Andrew Whitaker: Tories shouldn’t Bragg quite yet

Labour are in for a hard budget day but is Osborne really the political titan his party believes, asks Andrew Whitaker
Billy Bragg wrote about braying Tory voices  and there will be plenty of those today. Picture: Danny LawsonBilly Bragg wrote about braying Tory voices  and there will be plenty of those today. Picture: Danny Lawson
Billy Bragg wrote about braying Tory voices  and there will be plenty of those today. Picture: Danny Lawson

THE socialist singer-songwriter Billy Bragg once wrote of “those braying voices on the right of the House” (of Commons) in an anti-Tory song penned by the artist called It Says Here back in the 1980s during the high watermark of Thatcherism.

When George Osborne gets to his feet in the Commons today to deliver the first budget of a majority Tory government in nearly two decades, the opposition benches should prepare to be deafened by such tones from the governing party’s MPs.

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The chancellor will be feted as an all-conquering hero by those on the Tory benches, who will view the budget as the first chance in nearly 20 years to put the party’s own inimitable and undiluted stamp on the nation’s public finances.

Labour MPs are almost certainly in for an afternoon of having their faces rubbed in the dust as the Tory faithful express their adulation to the man they credit with having masterminded their victory.

It’s true that a great many people in the Tory Party love Osborne, and the Chancellor does not necessarily give the impression of being a man who is one to buck a trend.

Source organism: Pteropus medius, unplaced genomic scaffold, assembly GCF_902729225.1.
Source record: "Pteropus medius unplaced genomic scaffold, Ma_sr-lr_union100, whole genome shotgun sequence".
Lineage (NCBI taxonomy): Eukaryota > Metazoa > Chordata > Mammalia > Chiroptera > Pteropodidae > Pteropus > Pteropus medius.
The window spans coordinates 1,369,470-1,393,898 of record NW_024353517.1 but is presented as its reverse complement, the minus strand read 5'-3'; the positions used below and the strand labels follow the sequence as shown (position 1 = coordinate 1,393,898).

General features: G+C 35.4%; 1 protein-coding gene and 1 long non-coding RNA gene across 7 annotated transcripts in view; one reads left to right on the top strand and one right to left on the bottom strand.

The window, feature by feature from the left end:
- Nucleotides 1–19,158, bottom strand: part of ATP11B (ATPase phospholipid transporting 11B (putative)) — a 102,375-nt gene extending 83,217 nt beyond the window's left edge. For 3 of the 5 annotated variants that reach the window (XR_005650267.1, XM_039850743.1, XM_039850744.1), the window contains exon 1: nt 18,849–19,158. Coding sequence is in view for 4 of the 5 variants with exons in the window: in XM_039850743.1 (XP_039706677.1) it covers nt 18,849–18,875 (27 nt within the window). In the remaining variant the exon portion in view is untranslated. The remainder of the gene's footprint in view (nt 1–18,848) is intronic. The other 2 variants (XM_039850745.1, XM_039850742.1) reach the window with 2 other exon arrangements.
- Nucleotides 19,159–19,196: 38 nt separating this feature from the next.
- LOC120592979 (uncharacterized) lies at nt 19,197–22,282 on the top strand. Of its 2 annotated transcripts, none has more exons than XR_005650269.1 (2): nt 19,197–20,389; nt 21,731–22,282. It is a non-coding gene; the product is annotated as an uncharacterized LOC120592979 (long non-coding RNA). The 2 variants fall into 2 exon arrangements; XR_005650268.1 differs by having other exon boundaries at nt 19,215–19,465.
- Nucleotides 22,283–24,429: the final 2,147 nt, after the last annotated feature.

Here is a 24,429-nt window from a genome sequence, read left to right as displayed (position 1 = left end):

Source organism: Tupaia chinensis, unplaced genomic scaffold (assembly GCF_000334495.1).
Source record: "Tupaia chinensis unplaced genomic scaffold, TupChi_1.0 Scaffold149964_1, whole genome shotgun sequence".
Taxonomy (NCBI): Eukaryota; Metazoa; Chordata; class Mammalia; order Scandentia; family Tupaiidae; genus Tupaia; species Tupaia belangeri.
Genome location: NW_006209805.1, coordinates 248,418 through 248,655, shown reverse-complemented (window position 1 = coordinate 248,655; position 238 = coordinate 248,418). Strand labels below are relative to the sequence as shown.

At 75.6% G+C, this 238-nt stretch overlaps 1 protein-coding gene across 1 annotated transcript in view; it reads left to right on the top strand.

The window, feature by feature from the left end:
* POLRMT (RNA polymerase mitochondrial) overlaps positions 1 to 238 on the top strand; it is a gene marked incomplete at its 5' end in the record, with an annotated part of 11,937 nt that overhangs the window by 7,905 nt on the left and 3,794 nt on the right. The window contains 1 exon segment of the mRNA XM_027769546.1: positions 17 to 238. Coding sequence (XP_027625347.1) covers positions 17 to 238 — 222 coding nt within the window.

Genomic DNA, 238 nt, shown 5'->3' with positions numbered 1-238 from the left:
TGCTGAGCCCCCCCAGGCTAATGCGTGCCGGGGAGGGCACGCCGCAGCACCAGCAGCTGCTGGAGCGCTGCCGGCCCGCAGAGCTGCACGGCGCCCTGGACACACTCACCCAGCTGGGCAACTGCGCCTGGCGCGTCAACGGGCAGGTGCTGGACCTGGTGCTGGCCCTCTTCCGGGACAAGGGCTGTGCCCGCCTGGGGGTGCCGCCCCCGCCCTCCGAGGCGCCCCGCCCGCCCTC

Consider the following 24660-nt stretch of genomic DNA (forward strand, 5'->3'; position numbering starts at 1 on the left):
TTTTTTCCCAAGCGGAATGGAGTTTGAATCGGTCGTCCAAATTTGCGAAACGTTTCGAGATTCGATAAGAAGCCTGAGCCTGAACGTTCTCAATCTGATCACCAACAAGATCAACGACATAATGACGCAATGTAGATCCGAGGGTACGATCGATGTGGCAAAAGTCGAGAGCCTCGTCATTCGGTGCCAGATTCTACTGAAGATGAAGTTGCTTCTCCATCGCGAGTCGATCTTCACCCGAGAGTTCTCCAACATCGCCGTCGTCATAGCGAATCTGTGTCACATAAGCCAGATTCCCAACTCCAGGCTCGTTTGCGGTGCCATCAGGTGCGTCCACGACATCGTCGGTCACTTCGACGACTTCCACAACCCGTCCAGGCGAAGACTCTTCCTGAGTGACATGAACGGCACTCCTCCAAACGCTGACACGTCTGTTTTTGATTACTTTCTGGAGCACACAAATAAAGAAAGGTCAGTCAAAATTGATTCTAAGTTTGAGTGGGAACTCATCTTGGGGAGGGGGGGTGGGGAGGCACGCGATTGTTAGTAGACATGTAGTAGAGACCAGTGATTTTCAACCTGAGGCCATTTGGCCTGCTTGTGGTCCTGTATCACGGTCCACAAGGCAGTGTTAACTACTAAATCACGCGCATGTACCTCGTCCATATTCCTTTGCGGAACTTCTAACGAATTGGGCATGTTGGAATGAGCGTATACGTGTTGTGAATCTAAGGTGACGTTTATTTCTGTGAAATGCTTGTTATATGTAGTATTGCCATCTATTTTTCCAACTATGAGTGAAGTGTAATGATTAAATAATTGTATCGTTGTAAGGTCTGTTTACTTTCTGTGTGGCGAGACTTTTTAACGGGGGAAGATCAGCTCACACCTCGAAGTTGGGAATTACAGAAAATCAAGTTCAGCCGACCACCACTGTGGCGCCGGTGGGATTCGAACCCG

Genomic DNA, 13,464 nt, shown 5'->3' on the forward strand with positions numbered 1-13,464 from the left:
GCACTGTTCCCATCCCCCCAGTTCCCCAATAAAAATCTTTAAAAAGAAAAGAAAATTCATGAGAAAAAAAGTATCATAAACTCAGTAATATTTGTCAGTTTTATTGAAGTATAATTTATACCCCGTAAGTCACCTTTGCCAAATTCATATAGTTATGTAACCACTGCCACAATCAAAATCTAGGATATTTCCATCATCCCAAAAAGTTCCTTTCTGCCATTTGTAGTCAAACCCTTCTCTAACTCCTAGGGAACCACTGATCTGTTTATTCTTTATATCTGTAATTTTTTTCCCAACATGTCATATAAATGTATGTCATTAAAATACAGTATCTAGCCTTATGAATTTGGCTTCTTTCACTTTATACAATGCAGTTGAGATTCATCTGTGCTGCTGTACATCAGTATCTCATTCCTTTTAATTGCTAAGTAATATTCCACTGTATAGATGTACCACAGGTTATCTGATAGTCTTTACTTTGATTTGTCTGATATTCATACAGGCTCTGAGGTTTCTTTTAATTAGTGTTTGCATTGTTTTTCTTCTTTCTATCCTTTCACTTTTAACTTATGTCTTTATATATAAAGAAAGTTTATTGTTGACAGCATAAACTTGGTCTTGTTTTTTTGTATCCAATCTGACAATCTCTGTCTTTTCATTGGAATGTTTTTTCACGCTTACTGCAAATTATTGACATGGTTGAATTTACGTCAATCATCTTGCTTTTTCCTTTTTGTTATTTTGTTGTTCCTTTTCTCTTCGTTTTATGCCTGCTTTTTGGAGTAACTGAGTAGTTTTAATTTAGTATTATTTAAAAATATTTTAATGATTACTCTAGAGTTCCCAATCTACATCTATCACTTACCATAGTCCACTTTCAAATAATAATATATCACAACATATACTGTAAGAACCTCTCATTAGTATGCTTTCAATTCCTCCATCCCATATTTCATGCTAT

Osborne is widely thought to be the brains behind the brutally effective, but utterly divisive, campaign the Tories ran in key marginal English constituencies when voters were swamped with adverts warning of an overbearing Scottish influence on a minority Labour government.

The Chancellor radiates an image of a man who is utterly convinced there is no finer political brain than his at Westminster and who sees himself as being unrivalled as an astute electoral tactician.

The Tories have not exactly been magnanimous in victory, with David Cameron recently rebuked by acting Labour leader Harriet Harman in the Commons for “gloating” about the party’s decisive election win on 7 May.

Osborne and Cameron appear to have as good a working relationship as any Prime Minister and Chancellor since that of Margaret Thatcher and Nigel Lawson, the man she described as “my brilliant chancellor” at the height of her domination in the 1980s.

Lawson, who like Osborne didn’t do modesty, even suggested he was presiding over an economic miracle during what became known as the “Lawson Boom” of the late 1980s when the economy appeared to be soaring amid tax cuts for top earners and deregulation of the City of London, only for it to crash into recession in the early 1990s.

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It’s sometimes a politician’s belief in their own invincibility that can prove to be their eventual undoing and so it was with Lawson who would resign in 1989 following a clash with Thatcher over the economy and Europe.

Since the general election there has already been much commentary about Osborne positioning himself as Cameron’s heir apparent.

The buzz is that Osborne’s main challengers for the top job are likely to be London Mayor Boris Johnson and Home Secretary Theresa May.